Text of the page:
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Transcript
Chapter 1: Protocols and Layers
1. What are the differences between network layer delivery and transport layer
delivery?
The network layer must be present on all systems and delivers packets hop-by-hop
between adjacent intermediate systems (routers or gateways) or end systems (hosts).
The transport layer can technically be absent from intermediate systems and delivers
packet content end-to-end between hosts. The network layer is usually “unreliable”
and connectionless but the transport layer often adds a measure of reliability (such as
resending missing or errored packet content) and connections to the network layer.
The network layer has the network address, while the transport layer focuses on ports
and multiplexing application’s traffic on the network.
2. What are the main characteristics of a peer-to-peer process?
A peer-to-peer protocol process allows the same layers on different systems to
communicate. The term “peer” means every implementation of some layer is
essentially equal to all others. There is no “master” system at the protocol level.
Communications between peer layers on different systems use the defined protocols
appropriate to the given layer.
3. What are port addresses, logical addresses, and physical addresses?
Also called the “process address,” the port address at the transport layer has to decide
which process originated the message and to which process it must deliver it. Port
addresses are an important portion of the application socket in TCP/IP. The network
address at the network layer is a logical address. Network (logical) addresses should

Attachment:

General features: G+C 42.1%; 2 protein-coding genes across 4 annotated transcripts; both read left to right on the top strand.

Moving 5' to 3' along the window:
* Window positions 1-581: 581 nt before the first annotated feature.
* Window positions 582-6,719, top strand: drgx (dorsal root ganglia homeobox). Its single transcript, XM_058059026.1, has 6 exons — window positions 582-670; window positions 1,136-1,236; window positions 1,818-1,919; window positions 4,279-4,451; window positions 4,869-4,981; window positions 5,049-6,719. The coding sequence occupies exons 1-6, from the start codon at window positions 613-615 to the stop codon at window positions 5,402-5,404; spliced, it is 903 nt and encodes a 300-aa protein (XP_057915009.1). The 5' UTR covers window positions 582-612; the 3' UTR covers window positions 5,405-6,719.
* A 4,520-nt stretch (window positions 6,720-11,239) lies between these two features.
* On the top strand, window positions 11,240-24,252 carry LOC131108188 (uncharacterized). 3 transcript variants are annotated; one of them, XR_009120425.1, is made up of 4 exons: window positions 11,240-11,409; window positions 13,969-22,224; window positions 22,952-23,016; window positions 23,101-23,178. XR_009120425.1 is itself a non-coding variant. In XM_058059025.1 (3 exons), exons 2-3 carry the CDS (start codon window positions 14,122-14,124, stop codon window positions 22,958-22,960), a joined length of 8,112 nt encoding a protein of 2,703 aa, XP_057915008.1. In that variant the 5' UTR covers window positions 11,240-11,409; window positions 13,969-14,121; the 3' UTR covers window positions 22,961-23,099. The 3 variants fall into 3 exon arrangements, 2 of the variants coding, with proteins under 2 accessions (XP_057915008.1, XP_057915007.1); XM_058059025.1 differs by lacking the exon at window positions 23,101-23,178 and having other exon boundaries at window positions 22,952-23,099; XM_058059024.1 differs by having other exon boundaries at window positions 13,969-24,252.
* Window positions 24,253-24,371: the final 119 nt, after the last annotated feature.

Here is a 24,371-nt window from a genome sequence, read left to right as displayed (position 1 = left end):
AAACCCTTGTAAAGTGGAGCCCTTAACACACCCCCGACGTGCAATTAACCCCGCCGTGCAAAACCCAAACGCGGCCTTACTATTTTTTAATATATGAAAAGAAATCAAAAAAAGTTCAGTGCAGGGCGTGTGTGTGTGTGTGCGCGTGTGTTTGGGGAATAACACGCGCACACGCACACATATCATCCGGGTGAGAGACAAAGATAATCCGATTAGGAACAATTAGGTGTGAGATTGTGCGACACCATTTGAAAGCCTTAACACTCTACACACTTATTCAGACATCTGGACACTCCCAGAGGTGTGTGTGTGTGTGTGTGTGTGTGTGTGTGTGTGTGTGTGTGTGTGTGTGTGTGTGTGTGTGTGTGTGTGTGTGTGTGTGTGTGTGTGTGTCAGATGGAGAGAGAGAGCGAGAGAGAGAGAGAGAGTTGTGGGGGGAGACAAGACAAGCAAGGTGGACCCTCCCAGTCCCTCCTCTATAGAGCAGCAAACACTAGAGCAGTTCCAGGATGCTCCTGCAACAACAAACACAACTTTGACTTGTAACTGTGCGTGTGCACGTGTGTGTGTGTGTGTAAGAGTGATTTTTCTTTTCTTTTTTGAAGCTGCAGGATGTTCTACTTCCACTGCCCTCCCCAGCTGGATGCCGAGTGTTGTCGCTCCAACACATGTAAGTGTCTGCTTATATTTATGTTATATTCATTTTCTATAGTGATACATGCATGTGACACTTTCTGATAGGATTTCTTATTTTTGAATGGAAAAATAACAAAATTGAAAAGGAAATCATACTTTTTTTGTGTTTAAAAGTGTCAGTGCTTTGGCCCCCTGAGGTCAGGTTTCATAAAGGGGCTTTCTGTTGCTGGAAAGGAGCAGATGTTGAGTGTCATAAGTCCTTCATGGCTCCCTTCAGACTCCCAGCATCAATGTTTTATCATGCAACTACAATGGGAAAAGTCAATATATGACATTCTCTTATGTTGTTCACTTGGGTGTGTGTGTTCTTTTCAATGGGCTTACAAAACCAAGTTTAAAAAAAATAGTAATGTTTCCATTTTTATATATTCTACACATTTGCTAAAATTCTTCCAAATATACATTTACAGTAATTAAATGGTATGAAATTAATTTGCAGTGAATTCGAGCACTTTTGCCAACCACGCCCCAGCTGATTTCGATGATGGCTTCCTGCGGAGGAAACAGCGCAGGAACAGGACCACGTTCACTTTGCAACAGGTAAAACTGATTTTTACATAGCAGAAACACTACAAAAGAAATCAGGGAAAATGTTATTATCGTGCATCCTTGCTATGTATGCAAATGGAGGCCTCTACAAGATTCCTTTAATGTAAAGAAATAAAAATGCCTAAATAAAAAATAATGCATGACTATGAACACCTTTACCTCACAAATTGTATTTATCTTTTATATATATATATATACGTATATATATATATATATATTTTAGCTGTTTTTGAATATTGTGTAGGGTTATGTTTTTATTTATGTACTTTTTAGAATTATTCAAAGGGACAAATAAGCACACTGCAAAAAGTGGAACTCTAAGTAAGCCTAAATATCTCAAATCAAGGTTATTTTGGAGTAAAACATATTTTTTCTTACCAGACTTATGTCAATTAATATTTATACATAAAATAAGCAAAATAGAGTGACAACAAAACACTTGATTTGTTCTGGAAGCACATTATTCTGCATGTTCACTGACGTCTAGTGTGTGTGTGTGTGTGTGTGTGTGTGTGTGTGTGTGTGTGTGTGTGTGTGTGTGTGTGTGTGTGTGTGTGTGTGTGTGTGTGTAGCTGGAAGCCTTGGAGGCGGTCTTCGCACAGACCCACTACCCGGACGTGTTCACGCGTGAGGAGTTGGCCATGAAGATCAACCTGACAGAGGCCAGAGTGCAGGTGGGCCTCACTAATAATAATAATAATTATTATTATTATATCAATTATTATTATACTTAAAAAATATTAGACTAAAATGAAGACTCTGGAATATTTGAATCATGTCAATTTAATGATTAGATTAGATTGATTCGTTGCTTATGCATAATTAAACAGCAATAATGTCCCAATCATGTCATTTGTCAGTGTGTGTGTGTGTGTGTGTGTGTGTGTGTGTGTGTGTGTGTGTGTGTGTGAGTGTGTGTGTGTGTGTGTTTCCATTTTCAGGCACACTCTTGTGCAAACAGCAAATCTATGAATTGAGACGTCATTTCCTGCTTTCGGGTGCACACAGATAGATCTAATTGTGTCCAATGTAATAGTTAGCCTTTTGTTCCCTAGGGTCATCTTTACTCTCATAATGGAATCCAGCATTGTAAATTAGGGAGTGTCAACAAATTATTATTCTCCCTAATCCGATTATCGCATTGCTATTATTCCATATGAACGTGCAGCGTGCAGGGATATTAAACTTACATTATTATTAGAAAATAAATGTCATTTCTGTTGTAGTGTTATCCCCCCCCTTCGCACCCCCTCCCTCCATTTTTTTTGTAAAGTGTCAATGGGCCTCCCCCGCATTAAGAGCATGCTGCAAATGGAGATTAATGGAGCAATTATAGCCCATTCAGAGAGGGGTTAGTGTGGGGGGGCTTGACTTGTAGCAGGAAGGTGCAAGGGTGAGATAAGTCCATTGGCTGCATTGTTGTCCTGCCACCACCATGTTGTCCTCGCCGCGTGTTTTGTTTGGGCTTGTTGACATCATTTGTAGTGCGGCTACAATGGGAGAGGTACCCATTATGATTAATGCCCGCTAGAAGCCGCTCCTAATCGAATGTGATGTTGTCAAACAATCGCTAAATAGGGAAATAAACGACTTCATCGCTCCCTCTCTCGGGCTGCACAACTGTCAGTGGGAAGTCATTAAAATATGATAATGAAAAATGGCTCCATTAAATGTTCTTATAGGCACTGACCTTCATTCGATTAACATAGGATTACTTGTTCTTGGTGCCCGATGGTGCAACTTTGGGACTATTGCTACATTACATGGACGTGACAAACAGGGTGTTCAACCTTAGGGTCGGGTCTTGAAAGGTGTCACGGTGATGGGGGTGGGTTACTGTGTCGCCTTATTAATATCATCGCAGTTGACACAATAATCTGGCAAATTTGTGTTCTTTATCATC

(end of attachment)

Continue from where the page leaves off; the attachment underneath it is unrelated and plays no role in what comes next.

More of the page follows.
be organized so that devices can be grouped under a part of that address, as are IP
addresses. A physical address refers to the physical communications port. This
address exists at the data link layer and is known as the MAC address on LANs.
4. What are the functions of the data link layer in the Internet model?
The data link layer organizes raw bits into a frame with header and (usually) trailer.
The data link layer performs this framing, handles physical addressing (the MAC
address on LANs), and error detection (error correction is another matter entirely).
The data link layer handles access control and flow control on adjacent systems (those
one hop away).
5. What two major types of services can be provided at the application “layer”?
The application layer can provide session support to coordinate the “dialog” between
applications and internal representation conversion (presentation services) so that the
data sent across the network is meaningful to the receiver.